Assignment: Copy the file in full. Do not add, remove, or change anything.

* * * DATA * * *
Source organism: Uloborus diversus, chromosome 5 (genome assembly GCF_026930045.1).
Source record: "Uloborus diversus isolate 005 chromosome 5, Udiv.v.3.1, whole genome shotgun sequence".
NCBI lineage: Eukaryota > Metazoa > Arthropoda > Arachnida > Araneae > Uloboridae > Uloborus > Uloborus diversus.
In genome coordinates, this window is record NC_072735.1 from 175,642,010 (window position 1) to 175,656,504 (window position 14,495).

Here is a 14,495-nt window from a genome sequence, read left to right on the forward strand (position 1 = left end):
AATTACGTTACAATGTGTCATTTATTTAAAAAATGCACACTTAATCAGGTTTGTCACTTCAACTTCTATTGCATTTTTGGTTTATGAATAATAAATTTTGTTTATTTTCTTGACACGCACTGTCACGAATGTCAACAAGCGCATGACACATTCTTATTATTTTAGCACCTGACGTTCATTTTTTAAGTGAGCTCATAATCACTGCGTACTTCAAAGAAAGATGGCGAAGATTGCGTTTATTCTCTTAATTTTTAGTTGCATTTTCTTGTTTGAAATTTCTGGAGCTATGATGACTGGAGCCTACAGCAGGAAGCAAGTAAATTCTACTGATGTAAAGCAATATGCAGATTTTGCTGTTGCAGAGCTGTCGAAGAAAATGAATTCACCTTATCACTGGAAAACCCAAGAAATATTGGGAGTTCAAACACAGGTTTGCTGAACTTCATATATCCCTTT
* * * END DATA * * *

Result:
Source organism: Uloborus diversus, chromosome 5 (genome assembly GCF_026930045.1).
Source record: "Uloborus diversus isolate 005 chromosome 5, Udiv.v.3.1, whole genome shotgun sequence".
NCBI lineage: Eukaryota > Metazoa > Arthropoda > Arachnida > Araneae > Uloboridae > Uloborus > Uloborus diversus.
In genome coordinates, this window is record NC_072735.1 from 175,642,010 (window position 1) to 175,656,504 (window position 14,495).

Here is a 14,495-nt window from a genome sequence, read left to right on the forward strand (position 1 = left end):
AATTACGTTACAATGTGTCATTTATTTAAAAAATGCACACTTAATCAGGTTTGTCACTTCAACTTCTATTGCATTTTTGGTTTATGAATAATAAATTTTGTTTATTTTCTTGACACGCACTGTCACGAATGTCAACAAGCGCATGACACATTCTTATTATTTTAGCACCTGACGTTCATTTTTTAAGTGAGCTCATAATCACTGCGTACTTCAAAGAAAGATGGCGAAGATTGCGTTTATTCTCTTAATTTTTAGTTGCATTTTCTTGTTTGAAATTTCTGGAGCTATGATGACTGGAGCCTACAGCAGGAAGCAAGTAAATTCTACTGATGTAAAGCAATATGCAGATTTTGCTGTTGCAGAGCTGTCGAAGAAAATGAATTCACCTTATCACTGGAAAACCCAAGAAATATTGGGAGTTCAAACACAGGTTTGCTGAACTTCATATATCCCTTT